Wednesday, October 01, 2014
“For the body does not consist of one member but of many. If the foot should say, ‘Because I am not a hand, I do not belong to the body,’ that would not make it any less a part of the body.” – I Corinthians 12:14-15
Paul begins this great section on the Body of Christ by comparing the human body with the spiritual body of Christ, the Church. Both of them, he says, have “many members” but “one body.” Part of his point is that we are united and inextricably connected by our common calling to follow the Head, Jesus himself.
And as parts of his body, we need each other! None of us – not the most important, the best looking, or the strongest – was designed to follow Christ on his own (vv.21-24). There are to be, in that sense, no lone limbs in the body of Christ; no Christian was intended to survive, much less thrive, outside of deep connectedness to others. Our dependence on the glory and strength of our great Head is followed closely by our inter-dependence upon each other as parts with different gifts, different roles, and different functions in the body.
Two brief applications of these truths for small group leaders: First, thank you for investing your time and energy in making this mutual dependence and connectedness a priority. It is not a priority you dreamed up or Southwood hoisted upon you; rather, it is the way Jesus designed the body of his bride to function. Be encouraged that in the moments when it doesn’t seem worth the effort, you are indeed working on a critical piece of what it looks like for us to be the body of Christ.
Secondly, small group leaders are not exempt from the reality that there are “no lone limbs” in the body. Leadership can be a lonely place by its very nature at times. Remind yourself regularly that you need to function in this inter-dependence as well. You can’t say you don’t need the rest of the body any more than the “neediest” member of your group. If you lead from that posture, your group will feel the difference and will likely feel their own need for the body more acutely from seeing or hearing about your need.
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You'll find most of my recommended books available in the Guest Center at Southwood.
You Can Change
How do we mortify sin? How do we address the sin in our lives that reignite like a trick birthday candle we thought we had already blown out of our lives? This is a careful and thoroughly theological book that is hopeful without avoiding honesty. It is practical without being legalistic. It gets to the root of the sinful areas of our lives without offering a prescriptive regimen to hide behind avoiding the grace that has the only true power to teach “us to say “No” to ungodliness and worldly passions, and to live self-controlled, upright and godly lives in this present age, while we wait for the blessed hope—the appearing of the glory of our great God and Savior, Jesus Christ, who gave himself for us to redeem us from all wickedness and to purify for himself a people that are his very own, eager to do what is good.” Titus 2:11-14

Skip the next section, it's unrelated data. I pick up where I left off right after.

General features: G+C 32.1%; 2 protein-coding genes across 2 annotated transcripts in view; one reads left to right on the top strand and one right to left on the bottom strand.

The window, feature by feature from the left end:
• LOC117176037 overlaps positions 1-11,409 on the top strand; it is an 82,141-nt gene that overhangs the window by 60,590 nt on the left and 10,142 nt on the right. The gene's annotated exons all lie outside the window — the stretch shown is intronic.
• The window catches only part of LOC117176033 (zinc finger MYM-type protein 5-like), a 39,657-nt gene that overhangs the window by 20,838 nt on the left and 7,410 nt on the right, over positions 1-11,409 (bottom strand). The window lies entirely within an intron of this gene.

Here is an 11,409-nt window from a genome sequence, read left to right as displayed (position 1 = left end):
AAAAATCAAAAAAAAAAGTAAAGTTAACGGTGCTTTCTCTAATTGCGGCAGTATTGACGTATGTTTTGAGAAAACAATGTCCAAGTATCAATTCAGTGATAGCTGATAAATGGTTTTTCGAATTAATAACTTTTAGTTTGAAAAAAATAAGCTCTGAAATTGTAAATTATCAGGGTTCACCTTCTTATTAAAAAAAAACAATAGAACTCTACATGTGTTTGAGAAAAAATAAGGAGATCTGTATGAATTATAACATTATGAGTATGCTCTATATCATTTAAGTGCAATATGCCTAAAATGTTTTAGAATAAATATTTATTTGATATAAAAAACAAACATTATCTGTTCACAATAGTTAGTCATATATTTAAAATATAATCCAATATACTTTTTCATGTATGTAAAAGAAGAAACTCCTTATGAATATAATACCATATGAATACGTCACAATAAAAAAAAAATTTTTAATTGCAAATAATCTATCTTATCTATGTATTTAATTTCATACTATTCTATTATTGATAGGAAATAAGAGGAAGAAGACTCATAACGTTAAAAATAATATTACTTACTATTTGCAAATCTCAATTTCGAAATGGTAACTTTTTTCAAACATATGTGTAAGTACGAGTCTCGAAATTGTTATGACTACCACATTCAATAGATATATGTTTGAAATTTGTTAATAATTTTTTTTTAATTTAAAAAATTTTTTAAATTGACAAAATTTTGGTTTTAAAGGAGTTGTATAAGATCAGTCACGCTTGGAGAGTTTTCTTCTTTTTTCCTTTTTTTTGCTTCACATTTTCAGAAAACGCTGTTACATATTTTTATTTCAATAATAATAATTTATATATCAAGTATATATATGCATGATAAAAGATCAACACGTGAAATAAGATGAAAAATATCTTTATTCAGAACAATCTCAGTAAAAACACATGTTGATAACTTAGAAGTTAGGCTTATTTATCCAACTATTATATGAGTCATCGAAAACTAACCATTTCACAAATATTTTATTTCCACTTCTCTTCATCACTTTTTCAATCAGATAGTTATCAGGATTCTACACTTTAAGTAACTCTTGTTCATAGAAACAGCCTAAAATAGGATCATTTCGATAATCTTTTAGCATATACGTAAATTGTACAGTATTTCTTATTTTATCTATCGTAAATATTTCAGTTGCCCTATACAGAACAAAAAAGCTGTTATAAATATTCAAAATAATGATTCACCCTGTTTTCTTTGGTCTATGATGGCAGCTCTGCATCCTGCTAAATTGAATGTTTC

Relationships: A Mess Worth Making
Timothy Lane & Paul Tripp
Small groups would be easy if weren’t for the people in the group! This book will help equip you to see your own sin first and provide the courage and humility to address it in others.
The Heart of a Servant Leader
This is a collection of letters written by Jack Miller to people experiencing real-life concerns and struggles. Through these gracious and honest letters you will learn how to humbly offer to others (and yourself!) hope, repentance, and courage that flows from the truth of the gospel of grace. Though this isn’t a “how to” book full of nifty steps to Your Best Gospel Life Now. It’s a glimpse into the heart of a person who has found food at the Cross, and you watch (and learn) as he humbly points others to the feast.
Comforts From The Cross
Elyse M. Fitzpatrick
This 31 day devotional will bring you to the foot of the cross to remember and celebrate the truth of the gospel of grace, and develop skills that will help “inform, free, gladden, and enliven your soul every day.” Becoming proficient in applying the Gospel of grace to our own hearts is a key skill that is well worth our effort to develop.
- Christ PCA - Nashville
Scott Sauls and CPC Staff
Listen to sermons from Senior Pastor Scott Sauls and other CPC pastors at a sister church.
- Lookout Mountain PCA
Joe Novenson and LMPC Staff
Check out sermons by Senior Pastor Joe Novenson and other LMPC pastors at a sister church.
- Steve Brown Etc.
Steve Brown’s unique blend of orthodoxy and controversy, humor and profundity, and a refusal to play religious games will give you permission you have needed to stop being so uptight. And even if it’s for 30 minutes, you just might experience radical freedom, infectious joy and maybe even a bit of surprising faithfulness.
- Tim Chester: reformed spirituality and missional church
Tim has an incredible way of applying the Gospel of grace that is both practical and honest with a consistent skillful affinity to point us to Jesus. He is director of The Porterbrook Institute; a church planter with The Crowded House in Sheffield, UK; and the author of over a dozen books including Total Church and You Can Change.
- Of First Importance
Living Each Day in the Good of The Gospel
Here you will find a growing collection of gospel-centered quotes to help reorient your thoughts toward the splendor and grandeur of the person and work of Jesus.